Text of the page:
Skip to main content Accessibility help
×
Home
Hostname: page-component-544b6db54f-fg2fv Total loading time: 0.305 Render date: 2021-10-16T13:33:50.913Z Has data issue: true Feature Flags: { "shouldUseShareProductTool": true, "shouldUseHypothesis": true, "isUnsiloEnabled": true, "metricsAbstractViews": false, "figures": true, "newCiteModal": false, "newCitedByModal": true, "newEcommerce": true, "newUsageEvents": true }

8 - Occupational Structures, Employment, and Unemployment

Published online by Cambridge University Press:  05 June 2012

Laird W. Bergad
Affiliation:
City University of New York
Herbert S. Klein
Affiliation:
Stanford University, California
Get access

Summary

Occupational Structures

The occupational structure of the Latino workforce was fundamentally different from the other racial and ethnic groups in the United States in that Latinos were far less likely to occupy higher-status and salaried management and professional positions than non-Hispanic whites and blacks and Asians. This was closely connected to the surge in the migration of lesser-educated persons after 1980 and the resulting lower educational attainment levels found among Latinos. In 2005 only 16.7% of all Hispanics worked in these higher-income earning professions compared with 35.4% of employed non-Hispanic whites, 23.6% of non-Hispanic blacks, and 44% of Asians. Yet, nearly 46% of the Hispanic labor force was employed in service, sales, and office occupations, and this was not too different from the other racial/ethnic groups, each of which had over 40% of their respective employed populations working in these same professions.

A major divergence was found in construction trades where there was a higher concentration of Latinos. Slightly over 15% of employed Hispanics labored in construction-related occupations compared with 9.6% of non-Hispanic whites, 6.5% of non-Hispanic blacks, and 3.6% of Asians. When construction and production occupations are examined together, the contrasts with the other racial/ethnic groups are more extreme. Just over a third of all employed Latinos worked in these two categories compared with 21.5% of non-Hispanic whites, 23.5% of non-Hispanic blacks, and only 14.7% of Asians who were employed (see Graph 8.1).

Type
Chapter
Information
Hispanics in the United States
A Demographic, Social, and Economic History, 1980–2005
, pp. 276 - 319
Publisher: Cambridge University Press
Print publication year: 2010

Access options

Get access to the full version of this content by using one of the access options below. (Log in options will check for institutional or personal access. Content may require purchase if you do not have access.)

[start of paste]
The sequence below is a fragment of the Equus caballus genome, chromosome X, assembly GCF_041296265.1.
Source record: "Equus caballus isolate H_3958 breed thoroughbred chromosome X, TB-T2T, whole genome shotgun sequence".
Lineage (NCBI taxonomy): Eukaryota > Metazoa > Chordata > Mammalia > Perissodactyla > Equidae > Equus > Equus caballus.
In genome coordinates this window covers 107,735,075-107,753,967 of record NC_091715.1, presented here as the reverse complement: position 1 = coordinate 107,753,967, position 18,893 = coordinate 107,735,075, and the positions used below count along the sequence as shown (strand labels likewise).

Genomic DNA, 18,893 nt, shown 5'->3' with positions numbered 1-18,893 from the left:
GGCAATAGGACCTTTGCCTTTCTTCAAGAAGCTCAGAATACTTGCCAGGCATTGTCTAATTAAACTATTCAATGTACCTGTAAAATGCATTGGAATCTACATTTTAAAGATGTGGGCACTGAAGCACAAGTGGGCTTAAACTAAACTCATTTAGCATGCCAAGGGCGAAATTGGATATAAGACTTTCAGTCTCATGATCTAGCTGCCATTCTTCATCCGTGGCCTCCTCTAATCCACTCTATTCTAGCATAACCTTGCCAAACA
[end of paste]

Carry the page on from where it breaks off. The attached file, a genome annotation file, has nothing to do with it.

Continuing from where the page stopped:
References

Borjas, George J.Assimilation, Changes in Cohort Quality, and the Earnings of ImmigrantsJournal of Labor Economics 3 1985 463CrossRefGoogle Scholar
Butcher, Kristin F.DiNardo, JohnThe Immigrant and Native-Born Wage Distributions: Evidence from United States CensusesIndustrial and Labor Relations Review 56 2002 97CrossRefGoogle Scholar
Borjas, George J.Long-Run Convergence of Ethnic Skill Differentials: The Children and Grandchildren of the Great MigrationIndustrial and Labor Relations Review 47 1994 553CrossRefGoogle Scholar
Perlmann, JoelWaldinger, RogerSecond Generation Decline? Children of Immigrants, Past and Present – A ReconsiderationInternational Migration Review 31 1997 893CrossRefGoogle ScholarPubMed
Card, DavidDiNardo, JohnEstes, EugenaThe More Things Change: Immigrants and the Children of Immigrants in the 1940s, the 1970s, and the 1990sBorjas, George J.Issues in the Economics of ImmigrationChicagoUniversity of Chicago Press 2000 227Google Scholar

Send book to Kindle

To send this book to your Kindle, first ensure no-reply@cambridge.org is added to your Approved Personal Document E-mail List under your Personal Document Settings on the Manage Your Content and Devices page of your Amazon account. Then enter the ‘name’ part of your Kindle email address below. Find out more about sending to your Kindle.

Note you can select to send to either the @free.kindle.com or @kindle.com variations. ‘@free.kindle.com’ emails are free but can only be sent to your device when it is connected to wi-fi. ‘@kindle.com’ emails can be delivered even when you are not connected to wi-fi, but note that service fees apply.

Find out more about the Kindle Personal Document Service.

Available formats
×

Send book to Dropbox

To send content items to your account, please confirm that you agree to abide by our usage policies. If this is the first time you use this feature, you will be asked to authorise Cambridge Core to connect with your account. Find out more about sending content to Dropbox.

Available formats
×

Send book to Google Drive

To send content items to your account, please confirm that you agree to abide by our usage policies. If this is the first time you use this feature, you will be asked to authorise Cambridge Core to connect with your account. Find out more about sending content to Google Drive.

Available formats
×